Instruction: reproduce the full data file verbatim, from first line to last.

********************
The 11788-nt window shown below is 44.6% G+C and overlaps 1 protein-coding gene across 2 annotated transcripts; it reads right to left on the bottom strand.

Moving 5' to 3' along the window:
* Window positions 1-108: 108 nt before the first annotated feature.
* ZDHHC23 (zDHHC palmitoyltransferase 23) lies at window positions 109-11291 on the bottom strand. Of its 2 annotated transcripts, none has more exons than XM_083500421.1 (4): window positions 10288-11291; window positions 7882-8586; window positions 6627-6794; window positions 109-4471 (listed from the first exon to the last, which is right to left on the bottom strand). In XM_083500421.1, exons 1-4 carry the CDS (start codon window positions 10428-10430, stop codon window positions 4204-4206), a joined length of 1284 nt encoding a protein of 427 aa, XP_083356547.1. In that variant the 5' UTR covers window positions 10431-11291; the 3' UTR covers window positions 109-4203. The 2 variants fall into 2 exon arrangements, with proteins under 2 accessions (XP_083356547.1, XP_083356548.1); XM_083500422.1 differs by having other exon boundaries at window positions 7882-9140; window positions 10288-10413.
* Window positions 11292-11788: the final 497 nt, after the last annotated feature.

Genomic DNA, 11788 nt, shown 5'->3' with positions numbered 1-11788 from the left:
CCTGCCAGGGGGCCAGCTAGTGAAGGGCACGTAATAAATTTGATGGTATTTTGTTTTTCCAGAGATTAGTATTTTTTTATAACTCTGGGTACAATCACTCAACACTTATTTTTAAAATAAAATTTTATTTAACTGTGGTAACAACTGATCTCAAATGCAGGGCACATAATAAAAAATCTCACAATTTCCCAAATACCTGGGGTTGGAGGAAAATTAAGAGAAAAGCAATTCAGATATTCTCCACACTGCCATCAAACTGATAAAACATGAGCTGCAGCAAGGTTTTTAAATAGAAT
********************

The 11788-nt window shown below is 44.6% G+C and overlaps 1 protein-coding gene across 2 annotated transcripts; it reads right to left on the bottom strand.

Moving 5' to 3' along the window:
* Window positions 1-108: 108 nt before the first annotated feature.
* ZDHHC23 (zDHHC palmitoyltransferase 23) lies at window positions 109-11291 on the bottom strand. Of its 2 annotated transcripts, none has more exons than XM_083500421.1 (4): window positions 10288-11291; window positions 7882-8586; window positions 6627-6794; window positions 109-4471 (listed from the first exon to the last, which is right to left on the bottom strand). In XM_083500421.1, exons 1-4 carry the CDS (start codon window positions 10428-10430, stop codon window positions 4204-4206), a joined length of 1284 nt encoding a protein of 427 aa, XP_083356547.1. In that variant the 5' UTR covers window positions 10431-11291; the 3' UTR covers window positions 109-4203. The 2 variants fall into 2 exon arrangements, with proteins under 2 accessions (XP_083356547.1, XP_083356548.1); XM_083500422.1 differs by having other exon boundaries at window positions 7882-9140; window positions 10288-10413.
* Window positions 11292-11788: the final 497 nt, after the last annotated feature.

Genomic DNA, 11788 nt, shown 5'->3' with positions numbered 1-11788 from the left:
CCTGCCAGGGGGCCAGCTAGTGAAGGGCACGTAATAAATTTGATGGTATTTTGTTTTTCCAGAGATTAGTATTTTTTTATAACTCTGGGTACAATCACTCAACACTTATTTTTAAAATAAAATTTTATTTAACTGTGGTAACAACTGATCTCAAATGCAGGGCACATAATAAAAAATCTCACAATTTCCCAAATACCTGGGGTTGGAGGAAAATTAAGAGAAAAGCAATTCAGATATTCTCCACACTGCCATCAAACTGATAAAACATGAGCTGCAGCAAGGTTTTTAAATAGAAT